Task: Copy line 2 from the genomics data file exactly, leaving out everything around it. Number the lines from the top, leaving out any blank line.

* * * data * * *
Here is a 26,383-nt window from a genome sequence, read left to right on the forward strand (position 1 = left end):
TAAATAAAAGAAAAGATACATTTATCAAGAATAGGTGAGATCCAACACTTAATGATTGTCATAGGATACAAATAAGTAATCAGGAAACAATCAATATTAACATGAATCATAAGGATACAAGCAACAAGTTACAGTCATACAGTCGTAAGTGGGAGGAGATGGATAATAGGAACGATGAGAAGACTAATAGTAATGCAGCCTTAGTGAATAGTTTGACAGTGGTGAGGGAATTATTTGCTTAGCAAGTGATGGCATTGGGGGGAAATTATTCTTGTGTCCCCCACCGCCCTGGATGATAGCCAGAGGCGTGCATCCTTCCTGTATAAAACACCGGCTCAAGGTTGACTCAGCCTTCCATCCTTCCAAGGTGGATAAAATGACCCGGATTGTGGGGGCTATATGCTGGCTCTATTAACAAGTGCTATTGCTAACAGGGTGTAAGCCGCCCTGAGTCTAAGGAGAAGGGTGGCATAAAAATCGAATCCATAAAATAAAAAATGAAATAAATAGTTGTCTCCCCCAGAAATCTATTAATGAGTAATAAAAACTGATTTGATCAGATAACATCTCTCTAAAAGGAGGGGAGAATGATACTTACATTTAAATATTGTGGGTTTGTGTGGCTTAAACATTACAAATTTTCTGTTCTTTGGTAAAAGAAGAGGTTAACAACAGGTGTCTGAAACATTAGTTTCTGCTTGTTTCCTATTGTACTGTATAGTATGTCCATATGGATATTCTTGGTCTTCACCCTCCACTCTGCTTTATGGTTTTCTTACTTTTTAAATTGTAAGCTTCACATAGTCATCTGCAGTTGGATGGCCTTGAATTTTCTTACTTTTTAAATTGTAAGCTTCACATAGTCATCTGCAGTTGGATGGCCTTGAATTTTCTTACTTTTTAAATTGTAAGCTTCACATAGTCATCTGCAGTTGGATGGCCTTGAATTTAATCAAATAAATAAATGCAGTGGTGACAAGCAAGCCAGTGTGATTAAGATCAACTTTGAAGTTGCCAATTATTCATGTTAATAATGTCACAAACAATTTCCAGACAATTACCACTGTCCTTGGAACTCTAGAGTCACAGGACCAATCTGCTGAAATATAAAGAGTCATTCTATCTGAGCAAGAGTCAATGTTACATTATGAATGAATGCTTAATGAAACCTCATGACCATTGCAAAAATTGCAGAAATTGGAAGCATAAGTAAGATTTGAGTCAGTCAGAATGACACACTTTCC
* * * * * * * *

TAAATAAAAGAAAAGATACATTTATCAAGAATAGGTGAGATCCAACACTTAATGATTGTCATAGGATACAAATAAGTAATCAGGAAACAATCAATATTAACATGAATCATAAGGATACAAGCAACAAGTTACAGTCATACAGTCGTAAGTGGGAGGAGATGGATAATAGGAACGATGAGAAGACTAATAGTAATGCAGCCTTAGTGAATAGTTTGACAGTGGTGAGGGAATTATTTGCTTAGCAAGTGATGGCATTGGGGGGAAATTATTCTTGTGTCCCCCACCGCCCTGGATGATAGCCAGAGGCGTGCATCCTTCCTGTATAAAACACCGGCTCAAGGTTGACTCAGCCTTCCATCCTTCCAAGGTGGATAAAATGACCCGGATTGTGGGGGCTATATGCTGGCTCTATTAACAAGTGCTATTGCTAACAGGGTGTAAGCCGCCCTGAGTCTAAGGAGAAGGGTGGCATAAAAATCGAATCCATAAAATAAAAAATGAAATAAATAGTTGTCTCCCCCAGAAATCTATTAATGAGTAATAAAAACTGATTTGATCAGATAACATCTCTCTAAAAGGAGGGGAGAATGATACTTACATTTAAATATTGTGGGTTTGTGTGGCTTAAACATTACAAATTTTCTGTTCTTTGGTAAAAGAAGAGGTTAACAACAGGTGTCTGAAACATTAGTTTCTGCTTGTTTCCTATTGTACTGTATAGTATGTCCATATGGATATTCTTGGTCTTCACCCTCCACTCTGCTTTATGGTTTTCTTACTTTTTAAATTGTAAGCTTCACATAGTCATCTGCAGTTGGATGGCCTTGAATTTTCTTACTTTTTAAATTGTAAGCTTCACATAGTCATCTGCAGTTGGATGGCCTTGAATTTTCTTACTTTTTAAATTGTAAGCTTCACATAGTCATCTGCAGTTGGATGGCCTTGAATTTAATCAAATAAATAAATGCAGTGGTGACAAGCAAGCCAGTGTGATTAAGATCAACTTTGAAGTTGCCAATTATTCATGTTAATAATGTCACAAACAATTTCCAGACAATTACCACTGTCCTTGGAACTCTAGAGTCACAGGACCAATCTGCTGAAATATAAAGAGTCATTCTATCTGAGCAAGAGTCAATGTTACATTATGAATGAATGCTTAATGAAACCTCATGACCATTGCAAAAATTGCAGAAATTGGAAGCATAAGTAAGATTTGAGTCAGTCAGAATGACACACTTTCC